Reviewed by Colin Jacobson (April 23, 2017)
More than a decade after Sex and the City’e run ended, Sarah Jessica Parker returns to cable TV with a new series called Divorce. This two-Blu-ray provides all 10 first season episodes, and the plot synopses come straight from the Blu-ray’s menus.
Pilot: “Suburban couple Frances (Parker) and Robert (Thomas Haden Church) consider the state of their marriage after a drama-filled birthday party for their friend Diane (Molly Shannon).”
The introductory episode sets the tone for a TV series, and that makes “Pilot” an intriguing declaration of intent. While the show doesn’t veer into total farce, it does go down a path that follows broad/black comedy, and that surprises me, as I guess I expected something more focused on a serious vibe.
Still, that doesn’t make “Pilot” a bad launch, and it spends enough time in the “dramatic world” to give it some heft. I’m not sure how well it can maintain the tone, so we’ll see where matters go.
Next Day: “After balking at signing a lease for her dream gallery, Frances rushes to intercept Robert before he tells the kids he wants a divorce.”
“Day” continues the tone of the “Pilot”, and I continue to wonder how good this choice may be. Granted, I’m happy Divorce doesn’t embrace a super-somber take on the material, but its flights of comedy can seem awkward at times. This results in another moderately amusing but semi-spotty episode.
Counseling: “Robert and Frances undergo couples therapy before Frances arrives at an epiphany.”
Is it just me or does Frances seem more like a character who should be played by Julia Louis-Dreyfus? Of course, she has her own HBO series to take up her time, but Frances feels like a role right up Louis-Dreyfus’s alley.
Not that Parker does poorly in the part, but she doesn’t quite feel right when it comes to Frances’s quirkier moments, especially as these contrast with the manner in which Church makes Robert a semi-cartoony dolt. The two approaches don’t battle each other, but they don’t mesh as well as I’d like.
Mediation: “Frances and Robert meet with a mediator. Frances gets emotional at work. Robert despairs over finances.”
With “Mediation”, we get more of the series’ same old. Divorce straddles comedy and drama, with a continued emphasis on the former. As usual, some of this works, but I can’t claim “Mediation” brings it all together in a consistently compelling manner.
Gustav: “Frances discovers Robert has hired a lawyer, and responds in kind. Frances looks to connect with an influential artist. Robert pitches Nick (Tracy Letts) and ‘cant-miss’ investment opportunity.”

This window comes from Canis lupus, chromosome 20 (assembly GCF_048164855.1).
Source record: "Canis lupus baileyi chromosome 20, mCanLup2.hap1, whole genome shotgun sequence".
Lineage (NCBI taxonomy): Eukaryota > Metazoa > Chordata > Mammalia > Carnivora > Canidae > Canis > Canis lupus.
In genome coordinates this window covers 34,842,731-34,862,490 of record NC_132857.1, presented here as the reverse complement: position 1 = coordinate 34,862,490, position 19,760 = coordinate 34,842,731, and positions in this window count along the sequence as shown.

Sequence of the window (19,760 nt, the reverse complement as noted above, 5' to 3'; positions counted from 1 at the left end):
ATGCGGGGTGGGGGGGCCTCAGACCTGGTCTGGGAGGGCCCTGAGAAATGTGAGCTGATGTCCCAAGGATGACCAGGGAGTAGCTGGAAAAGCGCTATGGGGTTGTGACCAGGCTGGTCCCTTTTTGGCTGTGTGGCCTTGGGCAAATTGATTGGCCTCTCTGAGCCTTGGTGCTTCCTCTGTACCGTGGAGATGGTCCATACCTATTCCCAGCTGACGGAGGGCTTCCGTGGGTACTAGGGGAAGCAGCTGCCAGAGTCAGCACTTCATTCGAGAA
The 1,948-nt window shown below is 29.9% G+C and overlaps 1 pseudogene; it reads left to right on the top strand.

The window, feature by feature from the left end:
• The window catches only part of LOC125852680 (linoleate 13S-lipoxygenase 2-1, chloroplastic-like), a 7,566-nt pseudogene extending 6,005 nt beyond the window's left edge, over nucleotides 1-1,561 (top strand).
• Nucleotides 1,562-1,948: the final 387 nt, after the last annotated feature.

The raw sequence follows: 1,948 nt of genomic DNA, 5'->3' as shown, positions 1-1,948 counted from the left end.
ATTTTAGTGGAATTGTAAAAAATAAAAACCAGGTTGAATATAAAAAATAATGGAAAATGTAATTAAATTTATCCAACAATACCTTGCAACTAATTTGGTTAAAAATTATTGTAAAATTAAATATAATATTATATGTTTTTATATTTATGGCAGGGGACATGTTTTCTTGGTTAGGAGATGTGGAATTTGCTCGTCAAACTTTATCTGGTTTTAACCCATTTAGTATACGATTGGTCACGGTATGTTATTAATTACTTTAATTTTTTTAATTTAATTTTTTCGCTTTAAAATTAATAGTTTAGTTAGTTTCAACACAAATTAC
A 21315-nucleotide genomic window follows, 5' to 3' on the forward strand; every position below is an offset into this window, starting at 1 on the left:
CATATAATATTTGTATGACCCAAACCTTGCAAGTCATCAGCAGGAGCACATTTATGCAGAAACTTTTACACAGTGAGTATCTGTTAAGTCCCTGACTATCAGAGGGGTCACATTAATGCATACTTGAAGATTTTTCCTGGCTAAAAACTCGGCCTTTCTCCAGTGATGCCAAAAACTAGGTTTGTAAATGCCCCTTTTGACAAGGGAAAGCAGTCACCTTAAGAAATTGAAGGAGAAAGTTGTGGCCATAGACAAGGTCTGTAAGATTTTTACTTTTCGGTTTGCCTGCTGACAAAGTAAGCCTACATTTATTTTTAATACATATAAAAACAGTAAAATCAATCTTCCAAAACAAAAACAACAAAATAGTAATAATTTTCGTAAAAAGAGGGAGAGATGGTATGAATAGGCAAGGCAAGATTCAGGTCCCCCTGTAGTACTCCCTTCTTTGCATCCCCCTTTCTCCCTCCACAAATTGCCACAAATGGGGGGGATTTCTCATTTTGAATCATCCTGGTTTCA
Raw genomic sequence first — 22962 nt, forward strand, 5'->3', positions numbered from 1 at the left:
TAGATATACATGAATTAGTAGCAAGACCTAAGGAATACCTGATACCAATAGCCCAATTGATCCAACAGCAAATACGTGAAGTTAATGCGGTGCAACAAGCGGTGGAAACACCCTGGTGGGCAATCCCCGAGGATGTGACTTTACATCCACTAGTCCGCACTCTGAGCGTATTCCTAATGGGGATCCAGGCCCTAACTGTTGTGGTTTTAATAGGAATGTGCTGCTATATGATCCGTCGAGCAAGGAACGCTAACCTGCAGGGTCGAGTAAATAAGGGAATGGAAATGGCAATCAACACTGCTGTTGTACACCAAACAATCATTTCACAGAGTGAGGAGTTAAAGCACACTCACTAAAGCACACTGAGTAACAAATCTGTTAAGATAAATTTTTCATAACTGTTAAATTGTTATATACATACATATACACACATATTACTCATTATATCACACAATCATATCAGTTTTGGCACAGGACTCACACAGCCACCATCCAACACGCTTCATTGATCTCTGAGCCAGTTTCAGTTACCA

With “Gustav”, Divorce shows more promise, largely due to the introduction of Geoffrey Owens as Robert’s bargain-basement lawyer. Sure, it’s not the world’s most creative character choice, but it’s funny, and Owens adds life to the series. Other parts of the show offer better comedy than usual, so I’m hopeful the second half of Season One will continue this upswing.
Christmas: “Frances and Robert try to set their differences aside and make their annual Christmas trip to her parents’ house with the kids.”
After the step up in quality from “Gustav”, we go back to the status quo with the less involving “Christmas”. The episode goes for a more dramatic vibe than usual, and it doesn’t quite work. “Christmas” moves along the overall narrative but creates a modest disappointment after the relative highs of the prior episode.
Weekend Plans: “Frances discovers that Robert has misled her about their financial situation. Robert tries to re-enter the dating pool.”
While I’ve never been married – much less divorced – I can relate to the pain of dating, so I hoped “Plans” would do more to explore that, especially given Robert’s rustiness. However, it largely avoids the topic and focuses on the usual battle between the leads. Some of this works fine – mainly when we see their lawyers – but the show lacks a lot of zing.
Church: “Frances pursues a new job and is troubled that Robert seems to be so happy despite the divorce.”
Divorce occasionally branches to delve into the lives of secondary characters, which sounds good on the surface but it doesn’t work all that well. Even with those dalliances, the roles remain poorly-developed, so attempts to focus on them tend to feel lackluster.
Despite those shifts of focus, “Church” mostly concentrates on the leads, and those parts work fine. I still think Parker feels a little wrong for the character, as she just can’t pull off the part’s more comedic bent all that well.
Another Party: “Frances takes issue with a lawyer’s insinuations of negligence. Dallas (Talia Balsam) makes a connection at Diane and Nick’s latest party.”
While I’m sad incompetent lawyer Gerald went bye-bye quickly, his replacement adds humor to the show. Dean Winters perfected the self-absorbed d-bag on 30 Rock, so his sleazy turn as Robert’s new attorney gives the series extra edge, especially the way he mixes with Balsam’s Dallas.
I know I disliked the occasional focus on secondary characters earlier, but that was before Winters became a more active part of the proceedings. The rest of “Party” meanders somewhat, but at least Winters and Balsam elevate it.
Détente: “Tensions ease between Frances and Robert but a move by Frances’s new lawyer sends Robert on a vengeful path.”
Season One comes to a close with an episode that ups the ante, and I guess that’s a good thing. Stories about divorce usually concentrate on the ugly side of matters, which becomes entertaining but seems hard to sustain over a long TV series such as this – the model works better for movies.
We’ll have to wait and see how well Season Two goes, but “Détente” definitely ups the ante, and hopefully, that’s a good thing in the long run. S1 could seem tentative and flat at times, so I’ll welcome a more dynamic feel to S2. “Détente” ends the year on a promising note that I hope pays off with the next season.